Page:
I see I’ve put 111 hours into Skyrim, and yet I feel like I’ve barely given it a fair chance.  I played it when it came out, but then got caught deeply by Arkham City.  A couple months ago I decided to go back to it.  Just going from point A to point B, I ran into three dragons.  They’re not that hard to beat, but come on, that’s excessive for what are basically random monster encounters.

So I started a new character– Bethesda games are always the most fun on the first 10-15 levels anyway.  I decided to be a beautiful but deadly rogue.

And this is her good side

Well, she turned out more horribly scary.  But that’s not so bad in a thief.  Anyway, I was having a good time, and then Saints Row III came by and sucked up another couple of months.

Anyway, I got back to Skyrim this week and ran into a (beautifully textured) brick wall.  You see, thieves are expected to pickpocket, and I’ve been given a task to pickpocket some bauble from a priestess in Solitude.  And… I can’t do it, she always notices immediately.  Turns out I have a skill of 17 in Pickpocket– oops.  I put my next level perk into Pickpocket, which should give me a 20% success boost, plus I took a potion which should give 40% more.  No go.  I’m pretty sure I can swap the mission out, but not being able to pickpocket puts a damper on the whole questline.  This is just no fun.

Right now I feel that Skyrim is about the most brilliantly executed Epic Fantasy Generator ever– gorgeous, open-ended, deep, gritty– it improves almost everything about Oblivion— and yet it misfires somehow.

Now, in part this is probably just RPG fatigue.   I played a shitload of Oblivion.  I loved Fallout 3; I loved New Vegas much less.  If I’d never played any of these, I think I’d be blown away by Skyrim and be playing it for months.  Plus, as I said, no one does “first ten levels” better than Bethesda.  It can be frustrating being a low-level nobody.  But that’s also what makes it compelling.  You discover this wide new world, and you’re fragile as a mudcrab, and every bit of loot you find is precious.

(And one nice thing about Skyrim is that a new playthrough can be pretty different.  This time, for instance, I completely avoided Whiterun.  Best of all, no Lydia!  My companion up there is Anneke Crag-Jumper, who is just fine about sharing inventory.)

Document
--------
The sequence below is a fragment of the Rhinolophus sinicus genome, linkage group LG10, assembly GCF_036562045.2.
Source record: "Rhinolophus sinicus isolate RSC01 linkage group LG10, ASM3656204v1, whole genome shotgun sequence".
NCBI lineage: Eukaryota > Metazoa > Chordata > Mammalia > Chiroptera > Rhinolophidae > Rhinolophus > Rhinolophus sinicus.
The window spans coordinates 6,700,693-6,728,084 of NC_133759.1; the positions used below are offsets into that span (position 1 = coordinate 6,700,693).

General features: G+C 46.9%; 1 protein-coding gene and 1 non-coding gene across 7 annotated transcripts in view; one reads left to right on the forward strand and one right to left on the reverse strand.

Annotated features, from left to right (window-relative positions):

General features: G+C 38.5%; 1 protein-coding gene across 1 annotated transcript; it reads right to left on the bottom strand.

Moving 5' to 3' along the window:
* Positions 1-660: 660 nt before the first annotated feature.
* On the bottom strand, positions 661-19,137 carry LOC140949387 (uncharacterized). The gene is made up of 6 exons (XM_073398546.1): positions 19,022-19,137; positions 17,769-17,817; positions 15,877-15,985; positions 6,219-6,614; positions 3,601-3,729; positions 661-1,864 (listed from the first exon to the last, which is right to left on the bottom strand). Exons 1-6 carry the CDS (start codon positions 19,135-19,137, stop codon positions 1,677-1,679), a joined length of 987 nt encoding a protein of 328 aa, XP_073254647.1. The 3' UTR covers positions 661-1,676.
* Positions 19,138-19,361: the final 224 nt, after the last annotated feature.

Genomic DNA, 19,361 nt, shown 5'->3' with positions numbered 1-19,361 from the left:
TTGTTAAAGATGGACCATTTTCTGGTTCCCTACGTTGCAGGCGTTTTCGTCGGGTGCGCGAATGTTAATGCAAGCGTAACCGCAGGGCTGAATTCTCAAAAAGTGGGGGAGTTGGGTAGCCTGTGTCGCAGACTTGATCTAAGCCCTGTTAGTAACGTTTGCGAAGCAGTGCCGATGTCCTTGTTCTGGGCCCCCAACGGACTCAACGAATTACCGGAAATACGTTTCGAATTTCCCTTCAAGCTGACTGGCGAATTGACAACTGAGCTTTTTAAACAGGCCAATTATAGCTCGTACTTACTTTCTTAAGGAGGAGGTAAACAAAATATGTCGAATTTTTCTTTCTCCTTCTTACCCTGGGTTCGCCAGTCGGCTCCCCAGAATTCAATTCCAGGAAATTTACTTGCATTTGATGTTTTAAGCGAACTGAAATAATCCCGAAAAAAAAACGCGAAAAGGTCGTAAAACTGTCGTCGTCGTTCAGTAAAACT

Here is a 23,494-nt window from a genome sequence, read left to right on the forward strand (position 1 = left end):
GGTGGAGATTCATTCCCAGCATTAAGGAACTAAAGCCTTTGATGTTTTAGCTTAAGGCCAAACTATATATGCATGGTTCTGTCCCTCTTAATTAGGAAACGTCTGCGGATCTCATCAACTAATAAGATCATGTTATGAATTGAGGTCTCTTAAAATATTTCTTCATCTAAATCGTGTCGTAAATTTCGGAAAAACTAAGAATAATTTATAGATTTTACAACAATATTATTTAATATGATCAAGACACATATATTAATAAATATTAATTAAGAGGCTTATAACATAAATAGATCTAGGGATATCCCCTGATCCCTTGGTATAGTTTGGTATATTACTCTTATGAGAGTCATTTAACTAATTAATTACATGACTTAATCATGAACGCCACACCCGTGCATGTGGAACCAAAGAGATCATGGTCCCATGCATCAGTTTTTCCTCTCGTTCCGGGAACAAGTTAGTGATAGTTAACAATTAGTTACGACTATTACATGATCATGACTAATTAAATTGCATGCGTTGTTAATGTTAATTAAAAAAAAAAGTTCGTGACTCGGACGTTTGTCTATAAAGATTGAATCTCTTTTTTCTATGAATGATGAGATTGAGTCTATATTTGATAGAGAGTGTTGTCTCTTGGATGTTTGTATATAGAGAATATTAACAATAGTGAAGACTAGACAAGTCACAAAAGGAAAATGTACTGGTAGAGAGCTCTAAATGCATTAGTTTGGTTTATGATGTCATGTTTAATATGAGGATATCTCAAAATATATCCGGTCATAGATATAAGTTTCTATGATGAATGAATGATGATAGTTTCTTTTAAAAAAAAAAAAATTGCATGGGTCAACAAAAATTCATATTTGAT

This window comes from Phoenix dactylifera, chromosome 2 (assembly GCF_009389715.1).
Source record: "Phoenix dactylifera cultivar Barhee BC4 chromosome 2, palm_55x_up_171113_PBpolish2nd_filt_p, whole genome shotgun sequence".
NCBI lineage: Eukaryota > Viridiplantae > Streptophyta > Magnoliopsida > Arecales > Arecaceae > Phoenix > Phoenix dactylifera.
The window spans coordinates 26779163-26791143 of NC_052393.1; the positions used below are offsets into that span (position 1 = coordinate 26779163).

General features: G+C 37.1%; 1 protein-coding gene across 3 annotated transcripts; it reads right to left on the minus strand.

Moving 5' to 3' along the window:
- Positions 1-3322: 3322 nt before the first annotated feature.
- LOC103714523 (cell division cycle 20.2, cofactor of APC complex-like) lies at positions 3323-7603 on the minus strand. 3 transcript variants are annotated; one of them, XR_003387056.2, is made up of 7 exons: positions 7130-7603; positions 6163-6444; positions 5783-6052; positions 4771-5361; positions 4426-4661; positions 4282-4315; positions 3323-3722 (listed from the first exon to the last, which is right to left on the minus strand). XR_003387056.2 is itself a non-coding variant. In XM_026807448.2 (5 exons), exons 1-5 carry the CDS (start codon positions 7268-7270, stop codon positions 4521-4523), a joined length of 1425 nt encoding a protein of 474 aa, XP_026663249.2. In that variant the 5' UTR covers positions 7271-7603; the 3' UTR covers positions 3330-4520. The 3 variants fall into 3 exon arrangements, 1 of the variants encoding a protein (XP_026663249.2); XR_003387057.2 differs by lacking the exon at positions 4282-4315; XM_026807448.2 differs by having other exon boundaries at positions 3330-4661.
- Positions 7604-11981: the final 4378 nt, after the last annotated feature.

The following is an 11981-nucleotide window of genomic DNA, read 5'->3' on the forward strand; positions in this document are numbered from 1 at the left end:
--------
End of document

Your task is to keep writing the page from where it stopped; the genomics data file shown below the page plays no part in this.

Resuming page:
But I think there are a couple of actual problems.

  • A somewhat plodding setting.  Compare it to the post-nuclear wasteland of Fallout 3, the wuxia fantasyland of Jade Empire, the urban vampires of VTM Bloodlines.  Skyrim is an absolutely stunning realization of a typical medieval fantasy.
  • Repetitive quests.  The only questline I’ve entirely completed is the magicians’ college, but the main quest and the thieves’ guild are not spectacularly different.  Typically the next stage of the plot is to fight your way into a cavern and grab the McGuffin.  If you want to take a break from the questline, of course, you can go out, find a cavern, and fight your way into it.
  • A lack of compelling characters.  This is to be expected in a world this open.  But I’m not sure I’ve met any unusual or memorable characters.  It might not be fair to compare to Bioware, which specializes in that, especially as the price seems to be a much more linear plot.  But Bethesda has done better before!  Fallout 3 had some pretty interesting people– Three Dog the radio guy, the blood-drinking emo clan, Dr. Braun.  Oblivion did really well with the Brotherhood questline and the Shivering Isles expansion.  Did they fire the people who did those bits, or what?

There’s always something to do… I could just forget the pickpocketing and try some of the other stuff in my journal.  And maybe I will.  On the other hand, Borderlands 2 is coming out soon…